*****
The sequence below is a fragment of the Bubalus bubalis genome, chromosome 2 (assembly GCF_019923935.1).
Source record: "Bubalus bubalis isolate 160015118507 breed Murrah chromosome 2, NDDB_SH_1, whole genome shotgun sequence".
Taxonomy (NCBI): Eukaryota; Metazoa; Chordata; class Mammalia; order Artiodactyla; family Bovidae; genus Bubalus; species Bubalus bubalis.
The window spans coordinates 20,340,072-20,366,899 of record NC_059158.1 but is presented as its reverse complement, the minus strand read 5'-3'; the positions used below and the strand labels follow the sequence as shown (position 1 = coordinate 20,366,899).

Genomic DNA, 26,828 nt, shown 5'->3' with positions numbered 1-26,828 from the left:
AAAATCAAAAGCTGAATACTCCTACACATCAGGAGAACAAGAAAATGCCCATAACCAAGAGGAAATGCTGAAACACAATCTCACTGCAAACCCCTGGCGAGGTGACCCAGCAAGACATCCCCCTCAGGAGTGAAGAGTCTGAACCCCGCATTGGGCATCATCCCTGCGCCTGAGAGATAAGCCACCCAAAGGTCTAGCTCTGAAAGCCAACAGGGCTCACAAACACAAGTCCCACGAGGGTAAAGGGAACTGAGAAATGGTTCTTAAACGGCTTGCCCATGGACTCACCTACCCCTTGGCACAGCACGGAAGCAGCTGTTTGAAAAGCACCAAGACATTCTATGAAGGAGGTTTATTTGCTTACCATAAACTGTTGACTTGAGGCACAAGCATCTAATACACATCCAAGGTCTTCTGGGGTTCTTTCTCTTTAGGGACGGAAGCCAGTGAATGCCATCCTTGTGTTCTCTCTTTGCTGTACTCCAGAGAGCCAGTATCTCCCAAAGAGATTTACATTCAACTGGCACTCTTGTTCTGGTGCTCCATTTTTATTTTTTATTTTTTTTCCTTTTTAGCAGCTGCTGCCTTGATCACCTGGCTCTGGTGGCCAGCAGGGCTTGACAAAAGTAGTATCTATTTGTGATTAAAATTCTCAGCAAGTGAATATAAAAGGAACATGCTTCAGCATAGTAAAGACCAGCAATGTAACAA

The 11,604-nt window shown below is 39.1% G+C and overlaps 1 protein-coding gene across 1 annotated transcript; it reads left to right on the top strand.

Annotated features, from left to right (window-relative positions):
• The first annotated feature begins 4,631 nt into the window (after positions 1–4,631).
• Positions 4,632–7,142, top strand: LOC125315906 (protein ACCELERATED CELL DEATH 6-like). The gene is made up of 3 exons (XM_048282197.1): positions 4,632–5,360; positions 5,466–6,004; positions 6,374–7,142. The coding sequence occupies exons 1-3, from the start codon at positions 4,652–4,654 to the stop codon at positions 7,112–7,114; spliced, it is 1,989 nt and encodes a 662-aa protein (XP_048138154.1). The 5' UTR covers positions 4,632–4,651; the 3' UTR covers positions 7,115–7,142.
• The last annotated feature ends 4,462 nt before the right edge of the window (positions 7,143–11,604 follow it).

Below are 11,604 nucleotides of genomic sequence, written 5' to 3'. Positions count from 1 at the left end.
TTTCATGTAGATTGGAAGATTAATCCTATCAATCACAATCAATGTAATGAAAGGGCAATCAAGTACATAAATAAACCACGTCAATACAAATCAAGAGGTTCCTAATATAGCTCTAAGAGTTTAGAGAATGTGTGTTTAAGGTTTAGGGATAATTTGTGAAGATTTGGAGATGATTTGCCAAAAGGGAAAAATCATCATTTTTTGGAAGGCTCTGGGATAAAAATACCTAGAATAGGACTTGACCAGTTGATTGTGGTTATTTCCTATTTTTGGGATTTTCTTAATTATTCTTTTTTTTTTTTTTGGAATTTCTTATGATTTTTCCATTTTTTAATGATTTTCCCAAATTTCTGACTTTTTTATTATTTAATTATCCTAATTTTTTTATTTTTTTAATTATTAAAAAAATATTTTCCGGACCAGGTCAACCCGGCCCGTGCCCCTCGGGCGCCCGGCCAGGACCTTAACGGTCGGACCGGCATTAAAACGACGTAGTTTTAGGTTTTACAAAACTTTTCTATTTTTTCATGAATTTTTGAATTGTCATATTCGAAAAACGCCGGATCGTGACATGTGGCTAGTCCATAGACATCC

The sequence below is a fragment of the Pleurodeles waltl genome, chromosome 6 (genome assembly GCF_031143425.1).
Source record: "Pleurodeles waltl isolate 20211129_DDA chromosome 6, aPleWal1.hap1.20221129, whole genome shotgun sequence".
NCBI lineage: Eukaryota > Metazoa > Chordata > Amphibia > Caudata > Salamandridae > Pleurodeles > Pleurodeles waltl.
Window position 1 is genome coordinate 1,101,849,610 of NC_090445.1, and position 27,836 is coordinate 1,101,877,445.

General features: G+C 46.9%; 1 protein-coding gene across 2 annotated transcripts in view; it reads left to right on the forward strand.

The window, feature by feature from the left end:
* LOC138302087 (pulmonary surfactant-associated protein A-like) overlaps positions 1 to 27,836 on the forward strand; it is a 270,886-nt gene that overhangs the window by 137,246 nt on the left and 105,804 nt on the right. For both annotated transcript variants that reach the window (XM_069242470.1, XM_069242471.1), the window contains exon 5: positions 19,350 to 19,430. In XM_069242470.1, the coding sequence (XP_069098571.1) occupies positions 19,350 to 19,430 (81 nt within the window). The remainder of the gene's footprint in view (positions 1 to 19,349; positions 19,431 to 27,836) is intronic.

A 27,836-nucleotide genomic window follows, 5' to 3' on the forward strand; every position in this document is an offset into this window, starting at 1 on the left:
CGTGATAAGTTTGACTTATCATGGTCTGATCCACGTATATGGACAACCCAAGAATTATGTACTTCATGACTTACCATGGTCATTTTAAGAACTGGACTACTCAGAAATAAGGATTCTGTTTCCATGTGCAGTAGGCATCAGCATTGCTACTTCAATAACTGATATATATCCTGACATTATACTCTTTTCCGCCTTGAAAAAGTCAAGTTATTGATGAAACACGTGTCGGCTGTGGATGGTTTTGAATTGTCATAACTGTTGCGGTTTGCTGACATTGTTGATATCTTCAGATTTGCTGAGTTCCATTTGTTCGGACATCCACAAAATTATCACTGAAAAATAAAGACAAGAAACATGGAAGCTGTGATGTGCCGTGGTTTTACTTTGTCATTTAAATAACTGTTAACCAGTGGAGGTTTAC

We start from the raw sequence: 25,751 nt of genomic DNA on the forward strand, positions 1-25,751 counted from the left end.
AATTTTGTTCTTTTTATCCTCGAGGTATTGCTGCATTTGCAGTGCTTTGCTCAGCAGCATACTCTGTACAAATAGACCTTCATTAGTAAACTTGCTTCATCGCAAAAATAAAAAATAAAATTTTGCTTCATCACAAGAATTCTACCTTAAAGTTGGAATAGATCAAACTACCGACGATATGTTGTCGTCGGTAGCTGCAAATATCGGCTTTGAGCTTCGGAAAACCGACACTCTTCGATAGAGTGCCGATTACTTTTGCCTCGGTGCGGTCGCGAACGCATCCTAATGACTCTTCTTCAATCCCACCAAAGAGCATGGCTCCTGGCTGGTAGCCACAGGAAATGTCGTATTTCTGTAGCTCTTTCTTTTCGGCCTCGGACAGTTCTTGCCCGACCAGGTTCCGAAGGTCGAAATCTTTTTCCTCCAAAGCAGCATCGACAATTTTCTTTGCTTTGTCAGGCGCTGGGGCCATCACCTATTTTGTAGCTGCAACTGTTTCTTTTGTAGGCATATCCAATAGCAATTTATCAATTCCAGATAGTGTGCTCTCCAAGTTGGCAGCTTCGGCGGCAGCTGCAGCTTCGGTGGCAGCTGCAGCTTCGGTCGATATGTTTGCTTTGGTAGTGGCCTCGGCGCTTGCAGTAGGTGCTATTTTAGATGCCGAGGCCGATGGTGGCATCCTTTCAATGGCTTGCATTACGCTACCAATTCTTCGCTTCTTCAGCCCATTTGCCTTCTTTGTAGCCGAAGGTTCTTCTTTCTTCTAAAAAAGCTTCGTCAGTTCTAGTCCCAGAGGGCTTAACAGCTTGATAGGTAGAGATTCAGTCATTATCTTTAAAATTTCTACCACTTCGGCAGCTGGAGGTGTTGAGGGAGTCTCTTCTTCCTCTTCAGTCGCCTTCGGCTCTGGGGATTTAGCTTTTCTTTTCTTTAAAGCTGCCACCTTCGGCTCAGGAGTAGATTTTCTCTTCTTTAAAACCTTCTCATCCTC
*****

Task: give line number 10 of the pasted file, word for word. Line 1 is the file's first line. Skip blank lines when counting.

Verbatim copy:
• Positions 4,632–7,142, top strand: LOC125315906 (protein ACCELERATED CELL DEATH 6-like). The gene is made up of 3 exons (XM_048282197.1): positions 4,632–5,360; positions 5,466–6,004; positions 6,374–7,142. The coding sequence occupies exons 1-3, from the start codon at positions 4,652–4,654 to the stop codon at positions 7,112–7,114; spliced, it is 1,989 nt and encodes a 662-aa protein (XP_048138154.1). The 5' UTR covers positions 4,632–4,651; the 3' UTR covers positions 7,115–7,142.